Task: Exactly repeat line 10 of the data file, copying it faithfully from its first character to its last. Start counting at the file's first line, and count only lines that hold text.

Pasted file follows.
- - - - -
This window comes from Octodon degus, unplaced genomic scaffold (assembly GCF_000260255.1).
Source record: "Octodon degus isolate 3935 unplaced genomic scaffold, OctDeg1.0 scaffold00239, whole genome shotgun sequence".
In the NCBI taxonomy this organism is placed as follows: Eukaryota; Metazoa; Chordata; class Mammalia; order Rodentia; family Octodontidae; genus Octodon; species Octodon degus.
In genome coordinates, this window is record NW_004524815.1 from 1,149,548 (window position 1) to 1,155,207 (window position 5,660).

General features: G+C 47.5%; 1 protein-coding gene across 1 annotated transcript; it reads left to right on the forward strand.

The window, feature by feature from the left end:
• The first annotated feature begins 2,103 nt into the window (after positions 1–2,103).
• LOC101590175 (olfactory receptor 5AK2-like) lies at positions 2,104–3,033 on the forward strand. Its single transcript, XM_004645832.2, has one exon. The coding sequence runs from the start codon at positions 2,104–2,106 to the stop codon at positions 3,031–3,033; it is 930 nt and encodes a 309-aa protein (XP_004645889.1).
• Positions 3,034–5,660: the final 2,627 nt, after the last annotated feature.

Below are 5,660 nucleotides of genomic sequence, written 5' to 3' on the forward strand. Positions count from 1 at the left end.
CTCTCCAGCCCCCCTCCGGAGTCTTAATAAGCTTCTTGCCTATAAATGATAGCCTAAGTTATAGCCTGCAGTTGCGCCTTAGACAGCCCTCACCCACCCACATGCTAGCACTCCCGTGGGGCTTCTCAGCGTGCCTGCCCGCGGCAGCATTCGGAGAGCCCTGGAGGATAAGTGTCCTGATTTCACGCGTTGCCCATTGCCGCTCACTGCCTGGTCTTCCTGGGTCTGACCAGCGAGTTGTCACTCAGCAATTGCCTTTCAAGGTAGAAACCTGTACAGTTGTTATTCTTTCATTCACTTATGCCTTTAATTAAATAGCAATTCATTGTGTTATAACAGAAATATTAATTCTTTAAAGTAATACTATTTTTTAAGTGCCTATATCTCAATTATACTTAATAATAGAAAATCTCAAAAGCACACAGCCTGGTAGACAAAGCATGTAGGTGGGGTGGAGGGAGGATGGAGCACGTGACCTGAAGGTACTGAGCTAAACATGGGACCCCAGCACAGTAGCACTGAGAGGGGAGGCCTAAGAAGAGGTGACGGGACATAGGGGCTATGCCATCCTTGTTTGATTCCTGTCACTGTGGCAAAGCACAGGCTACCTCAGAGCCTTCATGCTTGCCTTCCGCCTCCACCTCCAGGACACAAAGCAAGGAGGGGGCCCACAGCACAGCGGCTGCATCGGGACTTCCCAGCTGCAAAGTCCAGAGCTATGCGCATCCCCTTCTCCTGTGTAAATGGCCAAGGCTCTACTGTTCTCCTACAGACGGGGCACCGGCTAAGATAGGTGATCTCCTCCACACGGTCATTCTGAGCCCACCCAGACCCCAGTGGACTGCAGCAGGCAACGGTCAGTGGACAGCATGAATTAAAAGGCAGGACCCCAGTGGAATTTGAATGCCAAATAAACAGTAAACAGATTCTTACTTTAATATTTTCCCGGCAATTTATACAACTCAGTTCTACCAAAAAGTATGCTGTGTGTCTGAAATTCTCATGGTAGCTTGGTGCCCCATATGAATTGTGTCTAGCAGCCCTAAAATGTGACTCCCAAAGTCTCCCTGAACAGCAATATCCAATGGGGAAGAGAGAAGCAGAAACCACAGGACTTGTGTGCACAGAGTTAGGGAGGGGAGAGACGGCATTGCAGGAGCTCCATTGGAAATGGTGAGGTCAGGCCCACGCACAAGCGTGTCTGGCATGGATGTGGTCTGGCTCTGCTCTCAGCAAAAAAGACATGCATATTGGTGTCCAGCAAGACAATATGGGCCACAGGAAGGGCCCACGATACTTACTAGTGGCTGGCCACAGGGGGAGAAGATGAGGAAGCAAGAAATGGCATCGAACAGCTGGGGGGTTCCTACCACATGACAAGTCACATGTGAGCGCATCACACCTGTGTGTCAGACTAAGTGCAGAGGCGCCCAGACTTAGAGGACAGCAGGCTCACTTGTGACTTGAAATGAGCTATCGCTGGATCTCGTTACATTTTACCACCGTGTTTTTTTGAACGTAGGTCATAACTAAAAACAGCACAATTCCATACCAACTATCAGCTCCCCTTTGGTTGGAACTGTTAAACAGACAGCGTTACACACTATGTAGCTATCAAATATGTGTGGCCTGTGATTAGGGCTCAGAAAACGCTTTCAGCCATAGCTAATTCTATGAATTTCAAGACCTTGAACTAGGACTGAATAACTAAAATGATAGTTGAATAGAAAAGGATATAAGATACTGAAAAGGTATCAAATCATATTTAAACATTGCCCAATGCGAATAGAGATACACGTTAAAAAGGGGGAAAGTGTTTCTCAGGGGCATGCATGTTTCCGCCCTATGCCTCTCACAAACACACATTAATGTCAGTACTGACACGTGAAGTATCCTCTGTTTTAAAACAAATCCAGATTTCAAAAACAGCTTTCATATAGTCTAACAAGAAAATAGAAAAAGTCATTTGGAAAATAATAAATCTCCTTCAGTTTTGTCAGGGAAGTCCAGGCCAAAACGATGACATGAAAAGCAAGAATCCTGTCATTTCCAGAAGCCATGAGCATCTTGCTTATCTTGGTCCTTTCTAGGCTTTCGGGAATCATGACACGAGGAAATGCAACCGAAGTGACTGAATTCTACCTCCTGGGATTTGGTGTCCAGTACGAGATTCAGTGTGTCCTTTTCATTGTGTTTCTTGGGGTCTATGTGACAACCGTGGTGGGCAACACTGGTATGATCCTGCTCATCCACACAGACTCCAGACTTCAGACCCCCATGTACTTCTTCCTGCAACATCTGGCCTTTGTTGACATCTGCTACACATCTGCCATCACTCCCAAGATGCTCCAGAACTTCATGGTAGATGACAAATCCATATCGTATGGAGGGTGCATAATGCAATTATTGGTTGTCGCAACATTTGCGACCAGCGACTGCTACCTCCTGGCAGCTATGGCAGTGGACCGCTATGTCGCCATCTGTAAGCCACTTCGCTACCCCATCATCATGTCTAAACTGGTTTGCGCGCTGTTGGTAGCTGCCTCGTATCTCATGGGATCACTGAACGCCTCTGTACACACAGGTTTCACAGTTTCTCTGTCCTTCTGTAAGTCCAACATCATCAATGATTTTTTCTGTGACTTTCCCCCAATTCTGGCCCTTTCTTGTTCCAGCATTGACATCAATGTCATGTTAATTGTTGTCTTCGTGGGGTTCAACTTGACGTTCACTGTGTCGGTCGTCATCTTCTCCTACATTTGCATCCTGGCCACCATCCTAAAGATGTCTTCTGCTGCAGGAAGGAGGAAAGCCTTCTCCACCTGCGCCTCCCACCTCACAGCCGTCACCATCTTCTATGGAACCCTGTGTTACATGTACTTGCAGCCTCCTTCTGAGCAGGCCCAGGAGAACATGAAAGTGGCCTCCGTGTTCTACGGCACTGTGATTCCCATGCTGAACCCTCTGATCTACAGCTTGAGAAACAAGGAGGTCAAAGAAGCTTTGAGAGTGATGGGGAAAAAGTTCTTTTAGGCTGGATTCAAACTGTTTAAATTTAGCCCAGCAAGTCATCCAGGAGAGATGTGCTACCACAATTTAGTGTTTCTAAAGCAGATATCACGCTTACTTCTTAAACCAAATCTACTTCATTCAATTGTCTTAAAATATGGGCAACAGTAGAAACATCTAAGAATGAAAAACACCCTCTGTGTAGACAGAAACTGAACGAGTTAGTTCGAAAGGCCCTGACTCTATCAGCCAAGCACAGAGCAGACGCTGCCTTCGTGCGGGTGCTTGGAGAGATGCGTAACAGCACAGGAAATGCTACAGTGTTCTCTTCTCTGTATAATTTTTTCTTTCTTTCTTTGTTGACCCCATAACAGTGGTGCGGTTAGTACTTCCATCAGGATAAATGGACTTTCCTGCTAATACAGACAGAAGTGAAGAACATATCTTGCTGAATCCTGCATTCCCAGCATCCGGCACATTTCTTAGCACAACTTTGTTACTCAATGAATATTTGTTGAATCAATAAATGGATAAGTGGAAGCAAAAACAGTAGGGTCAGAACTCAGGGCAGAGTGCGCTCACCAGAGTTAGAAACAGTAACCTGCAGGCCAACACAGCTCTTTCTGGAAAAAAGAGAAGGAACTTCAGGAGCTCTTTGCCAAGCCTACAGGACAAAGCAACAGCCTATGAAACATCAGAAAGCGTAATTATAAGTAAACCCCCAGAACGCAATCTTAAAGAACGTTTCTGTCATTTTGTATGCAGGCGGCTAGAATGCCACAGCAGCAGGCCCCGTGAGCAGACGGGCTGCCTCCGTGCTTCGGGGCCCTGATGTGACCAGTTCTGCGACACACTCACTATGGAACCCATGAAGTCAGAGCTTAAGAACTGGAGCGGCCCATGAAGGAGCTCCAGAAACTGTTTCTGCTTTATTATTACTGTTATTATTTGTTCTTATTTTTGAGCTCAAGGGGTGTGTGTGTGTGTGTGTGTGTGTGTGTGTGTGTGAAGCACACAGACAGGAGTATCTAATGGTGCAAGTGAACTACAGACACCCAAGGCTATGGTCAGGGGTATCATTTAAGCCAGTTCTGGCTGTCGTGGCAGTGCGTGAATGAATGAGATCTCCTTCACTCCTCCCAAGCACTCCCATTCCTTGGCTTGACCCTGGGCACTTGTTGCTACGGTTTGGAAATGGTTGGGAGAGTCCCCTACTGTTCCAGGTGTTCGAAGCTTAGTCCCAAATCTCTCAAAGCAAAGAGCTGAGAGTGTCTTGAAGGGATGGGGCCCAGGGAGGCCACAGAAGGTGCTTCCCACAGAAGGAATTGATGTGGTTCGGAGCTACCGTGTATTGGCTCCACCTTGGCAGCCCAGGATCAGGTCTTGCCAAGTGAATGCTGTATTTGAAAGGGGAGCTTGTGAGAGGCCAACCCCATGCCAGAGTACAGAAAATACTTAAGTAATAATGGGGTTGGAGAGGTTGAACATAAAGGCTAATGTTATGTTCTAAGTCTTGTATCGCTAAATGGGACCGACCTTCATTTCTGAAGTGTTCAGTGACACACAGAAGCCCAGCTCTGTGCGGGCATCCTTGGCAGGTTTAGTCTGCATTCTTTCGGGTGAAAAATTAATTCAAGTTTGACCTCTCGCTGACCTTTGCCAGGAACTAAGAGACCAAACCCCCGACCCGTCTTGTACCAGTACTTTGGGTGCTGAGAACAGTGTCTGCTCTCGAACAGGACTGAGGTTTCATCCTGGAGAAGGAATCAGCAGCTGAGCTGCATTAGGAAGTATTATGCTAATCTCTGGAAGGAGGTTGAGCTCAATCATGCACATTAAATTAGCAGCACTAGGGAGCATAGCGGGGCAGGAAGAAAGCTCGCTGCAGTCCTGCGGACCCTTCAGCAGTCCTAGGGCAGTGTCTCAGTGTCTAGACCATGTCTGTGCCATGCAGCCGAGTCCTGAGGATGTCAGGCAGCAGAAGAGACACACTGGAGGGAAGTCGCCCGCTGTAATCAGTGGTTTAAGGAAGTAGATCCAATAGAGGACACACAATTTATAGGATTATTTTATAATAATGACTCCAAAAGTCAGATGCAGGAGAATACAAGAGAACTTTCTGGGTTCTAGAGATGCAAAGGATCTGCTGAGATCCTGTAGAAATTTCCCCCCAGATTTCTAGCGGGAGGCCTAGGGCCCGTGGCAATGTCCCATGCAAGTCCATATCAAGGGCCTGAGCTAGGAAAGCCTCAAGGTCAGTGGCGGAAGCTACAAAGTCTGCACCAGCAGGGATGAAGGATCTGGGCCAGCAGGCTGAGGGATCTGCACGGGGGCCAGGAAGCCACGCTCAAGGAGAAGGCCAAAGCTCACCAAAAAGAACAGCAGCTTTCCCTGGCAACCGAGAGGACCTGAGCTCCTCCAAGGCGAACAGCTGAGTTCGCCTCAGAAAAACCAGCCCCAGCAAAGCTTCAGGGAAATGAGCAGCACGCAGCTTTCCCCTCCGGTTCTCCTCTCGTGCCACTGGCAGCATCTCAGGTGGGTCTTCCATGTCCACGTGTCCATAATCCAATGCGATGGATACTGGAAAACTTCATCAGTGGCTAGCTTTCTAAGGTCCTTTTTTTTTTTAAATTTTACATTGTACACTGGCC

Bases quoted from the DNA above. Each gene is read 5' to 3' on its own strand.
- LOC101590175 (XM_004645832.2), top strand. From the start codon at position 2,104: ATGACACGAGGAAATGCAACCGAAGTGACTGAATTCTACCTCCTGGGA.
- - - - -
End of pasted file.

Below are 5,660 nucleotides of genomic sequence, written 5' to 3' on the forward strand. Positions count from 1 at the left end.